Monday, July 6, 2009

Day 5 - Spruce Grove, Alberta, Canada

2,387.8 total miles. 630.0 miles today.

First, let me give a big shout-out to Montana for being just so gosh-darn pretty. WOOT!

We left Helena and set our GPS to Sunburst, which looked like the closest town to the US/Canada border. I'll just say that I'm really glad we decided to stop for the night in Helena, rather than look for a place to stay nearer the border. Sunburst had a general store and half a gas station, and that's pretty much it. They did try to make up for it with a very attractive welcome sign, though, so a little bit of a Woot! to the citizens of Sunburst, too.

About three hours into the day's drive, we reached the border. Jim parked and went into the building to see what we needed to do, having a dog, two birds, food, and a small apartment's worth of household goods. Turns out the Canadian border agents were not too interested in any of that. They waved Jim through, no problem, and when I pulled up, the agent asked if I was "with that guy," asked what was in the cooler that the collectible violins were in, and was ready for me to get going, too. I was expecting a lot more drama. I think we all were, given the build-up we'd had about what to have ready for the agents and all. Oh well, I'm sure there will be more drama getting back into the US in a few days.

I also expected to see the agent get out a big rubber stamp and stamp our passports like in the movies, but no. He stuck mine in a time-card type thing and then handed it back to me, and he didn't even want to see James'. Hm.

This is our GPS showing us sitting right on the US/Canada border.

Once we were on the other side of the border (which means a lot different things than it does when you say that in Texas), we drove through what looked a lot like Kansas. We drove until we got to a big enough town to have a McDonald's, and got some lunch. I got lost in that town, but Jim didn't. Thank goodness for GPS and family-band radios, that's all I can say. I turned left looking for bathrooms, Jim turned right looking for a windshield-repair place, and long story short, I got to tour downtown.

At first, being in Canada was a bit odd. Sort of like those old Star Trek episodes where the ship's crew finds themselves in an alternate dimension where something is not quite right, but they don't know what to do about it. I mean, the people speak English, but the accents are juuuust slightly different than what we're used to. The measurements are different, and the prices are different, too, so don't pull up to a gas pump that says $1.09 and think you're getting ANY sort of a bargain. Many of the chain stores are the same in Canada as in teh US, but the menus are off a bit. I bought a "grand format" (king size) Reese's Peanut Butter Cup, for instance. And rather than build businesses on the highways to cater to travelers, like we do in America, in Canada you have to go looking for that gas station or eatery way on off down the road several kilometers. I keep waiting for Evil Spock With A Beard to stroll by so I can make sense of my surroundings.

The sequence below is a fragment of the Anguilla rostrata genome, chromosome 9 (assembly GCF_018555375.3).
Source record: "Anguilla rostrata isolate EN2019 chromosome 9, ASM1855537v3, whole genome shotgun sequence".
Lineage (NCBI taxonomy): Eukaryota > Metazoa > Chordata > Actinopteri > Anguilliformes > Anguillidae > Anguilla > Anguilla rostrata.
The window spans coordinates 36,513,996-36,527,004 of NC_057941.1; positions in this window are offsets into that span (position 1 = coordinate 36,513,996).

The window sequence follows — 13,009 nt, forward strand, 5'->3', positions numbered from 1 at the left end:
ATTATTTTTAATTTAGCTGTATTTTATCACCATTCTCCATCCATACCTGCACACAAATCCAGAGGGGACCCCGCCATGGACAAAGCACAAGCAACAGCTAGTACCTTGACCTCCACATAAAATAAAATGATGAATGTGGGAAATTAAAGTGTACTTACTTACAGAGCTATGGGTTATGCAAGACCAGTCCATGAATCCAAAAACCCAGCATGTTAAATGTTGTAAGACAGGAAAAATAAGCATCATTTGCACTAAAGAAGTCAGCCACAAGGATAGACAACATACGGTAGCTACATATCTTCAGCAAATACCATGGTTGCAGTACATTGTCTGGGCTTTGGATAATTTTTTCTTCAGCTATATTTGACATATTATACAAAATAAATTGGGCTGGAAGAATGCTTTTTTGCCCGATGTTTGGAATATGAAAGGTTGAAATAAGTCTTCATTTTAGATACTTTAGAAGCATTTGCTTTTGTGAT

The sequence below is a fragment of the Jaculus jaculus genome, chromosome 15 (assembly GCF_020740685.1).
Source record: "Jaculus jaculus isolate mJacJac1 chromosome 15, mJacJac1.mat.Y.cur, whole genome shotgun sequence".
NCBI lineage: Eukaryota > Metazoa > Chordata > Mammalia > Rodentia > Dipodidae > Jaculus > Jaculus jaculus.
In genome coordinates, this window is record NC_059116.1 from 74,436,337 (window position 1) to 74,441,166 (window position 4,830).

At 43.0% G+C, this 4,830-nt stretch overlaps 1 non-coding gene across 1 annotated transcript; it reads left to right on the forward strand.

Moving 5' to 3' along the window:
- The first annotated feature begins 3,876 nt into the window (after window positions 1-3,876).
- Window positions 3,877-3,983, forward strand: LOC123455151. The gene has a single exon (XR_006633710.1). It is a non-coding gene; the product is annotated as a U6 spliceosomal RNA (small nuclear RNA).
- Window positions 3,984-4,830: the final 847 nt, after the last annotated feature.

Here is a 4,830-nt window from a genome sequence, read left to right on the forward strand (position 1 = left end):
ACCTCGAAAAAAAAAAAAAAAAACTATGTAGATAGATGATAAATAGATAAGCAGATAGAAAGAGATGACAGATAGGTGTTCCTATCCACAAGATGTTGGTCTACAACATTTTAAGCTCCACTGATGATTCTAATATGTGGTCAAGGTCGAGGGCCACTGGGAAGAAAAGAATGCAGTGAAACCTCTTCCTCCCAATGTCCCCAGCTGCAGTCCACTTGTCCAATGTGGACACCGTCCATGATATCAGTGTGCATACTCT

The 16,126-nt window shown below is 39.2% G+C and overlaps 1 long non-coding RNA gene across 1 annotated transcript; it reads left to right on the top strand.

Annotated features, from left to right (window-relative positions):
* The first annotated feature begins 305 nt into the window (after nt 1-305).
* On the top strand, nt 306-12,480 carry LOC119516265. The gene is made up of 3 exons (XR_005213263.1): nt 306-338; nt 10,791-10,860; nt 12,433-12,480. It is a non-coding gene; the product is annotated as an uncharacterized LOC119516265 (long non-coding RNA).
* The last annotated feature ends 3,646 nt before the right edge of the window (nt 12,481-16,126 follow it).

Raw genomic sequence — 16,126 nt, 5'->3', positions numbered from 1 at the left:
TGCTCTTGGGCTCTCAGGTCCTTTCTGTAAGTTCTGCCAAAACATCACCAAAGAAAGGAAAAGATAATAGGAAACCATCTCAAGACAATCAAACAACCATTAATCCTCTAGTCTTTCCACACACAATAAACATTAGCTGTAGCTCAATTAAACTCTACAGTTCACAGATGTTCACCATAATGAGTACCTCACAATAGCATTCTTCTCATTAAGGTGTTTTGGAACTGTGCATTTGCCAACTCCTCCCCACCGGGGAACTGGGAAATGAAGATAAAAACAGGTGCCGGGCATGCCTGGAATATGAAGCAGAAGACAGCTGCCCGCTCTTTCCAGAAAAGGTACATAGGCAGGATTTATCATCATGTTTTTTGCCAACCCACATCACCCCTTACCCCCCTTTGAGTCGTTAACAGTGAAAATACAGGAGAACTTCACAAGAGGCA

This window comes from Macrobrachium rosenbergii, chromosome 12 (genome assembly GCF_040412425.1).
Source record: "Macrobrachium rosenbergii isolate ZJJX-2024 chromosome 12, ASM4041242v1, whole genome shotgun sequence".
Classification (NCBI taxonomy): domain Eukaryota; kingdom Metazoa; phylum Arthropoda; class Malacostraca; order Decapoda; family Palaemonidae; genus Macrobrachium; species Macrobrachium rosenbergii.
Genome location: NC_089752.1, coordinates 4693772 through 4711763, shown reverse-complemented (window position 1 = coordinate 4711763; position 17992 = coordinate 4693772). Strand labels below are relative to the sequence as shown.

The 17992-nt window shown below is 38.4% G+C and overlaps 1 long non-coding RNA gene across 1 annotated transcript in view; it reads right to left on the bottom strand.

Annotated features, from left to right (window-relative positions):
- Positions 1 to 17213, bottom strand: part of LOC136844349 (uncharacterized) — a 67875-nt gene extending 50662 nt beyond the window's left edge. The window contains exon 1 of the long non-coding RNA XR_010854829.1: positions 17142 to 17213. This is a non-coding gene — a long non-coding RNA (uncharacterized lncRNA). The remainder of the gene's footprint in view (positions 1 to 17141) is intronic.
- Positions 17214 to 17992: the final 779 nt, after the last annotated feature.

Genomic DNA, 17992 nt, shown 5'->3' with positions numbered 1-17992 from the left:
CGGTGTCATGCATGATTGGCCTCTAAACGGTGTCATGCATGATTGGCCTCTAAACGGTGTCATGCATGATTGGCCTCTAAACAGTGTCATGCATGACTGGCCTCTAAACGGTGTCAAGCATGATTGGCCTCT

This is Calgary.
We made our goal of Edmonton and finally found a hotel for the night. Traveling with Tate has begun to be a problem. Hotels that are dog-friendly in an area of few hotels to begin with have made stopping for the night a bit of an adventure. Oh well, there's nothing to do about it now. Jim found a Ramada Inn in downtown Edmonton, and we went up to the room, but I got a strange sense of something very bad there. I told the guys but told them in a joking kind of way that I was completely oogied out by that room. The feeling didn't go away, and it got worse, to the point where I was in tears and shaking. The guys packed us all up and out we went. By the time we got to the vehicles, I'd added teeth chattering to the whole meltdown repertoire. Jim found a Holiday Inn further downtown that would take Tate, but we couldn't get the truck and trailer parked in their trial-sized parking lot, so we had to scrap that and drive on into the night until we found a hotel in Spruce Grove that would take the pets and had enough parking space. I'm sorry I put the guys through so much drama with moving to another town for the night, but I'm not at all sorry we left that Ramada Inn. I still can't explain it, and I hope that never happens to me again, but I'm definitely not sorry we got out of there.

1 comment:

  1. Perhaps it was the reaction to your beard?
    How wonderful of Jim to understand and find a different place! Thank you Jim! I completely understand that "it doesn't feel right". Glad youa re safe and rested and ..Onward in the journey!
    Good Luck!